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Lot 38. Orazio Gentileschi (Pisa 1563 - 1639 London), Head of a Woman, oil on panel, 16 1/2  by 14 3/8  in.; 42 by 37 cm. Estimate 2,000,000 — 3,000,000 USD. Photo: Sotheby's

ProvenanceAcquired by King Charles I of England, Whitehall Palace, London, by 1636, (recorded in his 1636/37 inventory);
His estate, Saint James' Palace, London (recorded in the 1649/51 inventory);
Robert Houghton and the Third Dividend, by 1651/52;
With Agnew's, London, by 1930;
Harry Eustace Marsland Benn (1902-1987), Ilkley, by 1951 and until 1981;
With Agnew's, London, by 1988;
From whom acquired by an American private collector in 1989.

ExhibitedLondon, Royal Academy of Arts, Exhibition of Italian Art, 1200-1900, 1 January - 8 March 1930, no. 733;
Milan, Palazzo Reale, Mostra del Caravaggio e dei caravaggeschi, April - June 1951, no. 114;
London, National Gallery; Bilbao, Museo de Bellas Artes de Bilbao; Madrid, Museo del Prado, Orazio Gentileschi and the Court of Charles I, 3 March - 20 November 1999, no 10;
Rome, Museo di Palazzo Venezia; New York, The Metropolitan Museum of Art; Saint Louis, The Saint Louis Museum of Art, Orazio and Artemisia Gentileschi, 15 October 2001 - 15 September 2002, no. 50.

LiteratureW.G. Constable, "Dipinti di raccolte inglesi alla mostra d'arte italiana a Londra", in Dedalo, 10, 1929-30, pp. 756, 758, 761 (unless otherwise stated here and below as by Orazio Gentileschi);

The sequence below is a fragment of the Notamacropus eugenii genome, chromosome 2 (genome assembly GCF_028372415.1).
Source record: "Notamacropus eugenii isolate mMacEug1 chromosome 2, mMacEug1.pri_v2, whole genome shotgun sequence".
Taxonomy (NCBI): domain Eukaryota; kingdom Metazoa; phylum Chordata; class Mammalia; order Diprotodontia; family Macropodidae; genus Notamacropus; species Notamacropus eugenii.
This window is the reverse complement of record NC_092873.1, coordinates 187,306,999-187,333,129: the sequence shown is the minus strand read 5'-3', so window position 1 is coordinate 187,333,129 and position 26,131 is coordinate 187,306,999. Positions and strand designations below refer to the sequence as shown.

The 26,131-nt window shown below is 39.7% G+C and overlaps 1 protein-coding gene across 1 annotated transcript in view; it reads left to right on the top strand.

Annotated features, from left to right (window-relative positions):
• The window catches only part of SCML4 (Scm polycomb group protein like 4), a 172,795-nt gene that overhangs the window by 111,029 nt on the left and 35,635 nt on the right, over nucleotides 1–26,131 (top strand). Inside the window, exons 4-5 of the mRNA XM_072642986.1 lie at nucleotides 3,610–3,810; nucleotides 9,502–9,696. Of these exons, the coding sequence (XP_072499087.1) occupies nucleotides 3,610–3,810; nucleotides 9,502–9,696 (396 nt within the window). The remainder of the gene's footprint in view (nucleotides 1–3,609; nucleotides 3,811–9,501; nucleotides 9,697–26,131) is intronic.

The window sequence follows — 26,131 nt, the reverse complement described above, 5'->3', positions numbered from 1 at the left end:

W.G. Constable (ed.), Exhibition of Italian Art, 1200-1900, exhibition catalogue, London 1930, p. 334, cat. no. 733;
D. Lindsay Balniel and K. Clark, A Commemorative Catalogue of the Exhibition of Italian Art Held in the Galleries of the Royal Academy, Burlington House, London, January-March 1930, London 1931, vol. I, p. 159, cat. no. 465;
The Burlington Magazine, LXXIV, 1939, p. 293;
"An Exhibition of Late Italian Masters", in The Burlington Magazine, LXXX, 1942, p. 19, reproduced p. 19, fig. D;
R. Longhi, "Ultimi studi sul Caravaggio e la sua cerchia", in Proporzioni, I, 1943 p. 47, note 38;
R. Longhi, Mostra del Caravaggio e dei caravaggeschi, exhibition catalogue, Florence 1951, p. 66, cat. no. 114;
O. Millar (ed.) "Abraham Van Der Voort's Catalogue of the Collections of Charles I", in the Walpole Society 37 (1958-60), London 1960, pp. 38 and 231;
W.L.F. Nutthall, "King Charles I's Pictures and the Commonwealth Sale", in Apollo, 82, 1965, pp. 302, 304, 308;
O. Millar (ed.), "The Inventories and Valuations of the King's Goods", in Walpole Society (1970-72), London 1972, p. 266, cat. no. 158;
B. Nicolson, The International Caravaggesque Movement: Lists of Pictures by Caravaggio and His Followers throughout Europe from 1590 to 1650, Oxford 1979, pp. 25 and 53 (as Gentileschi or Paulus Bor);
R. Ward Bissell, Orazio Gentileschi and the Poetic Tradition in Caravaggesque Painting, University Park, Pennsylvania 1981, pp. 58, 193-94, cat. no. 68, reproduced fig. 130;
B. Nicolson, in L. Vertova (ed.) Caravaggism in Europe, Turin 1990, pp. 66, 116 (as Gentileschi or Paulus Bor);
G. Finaldi (ed.), Orazio Gentileschi and the Court of Charles I, exhibition catalogue, London 1999, pp. 22, 36 note 50, 99;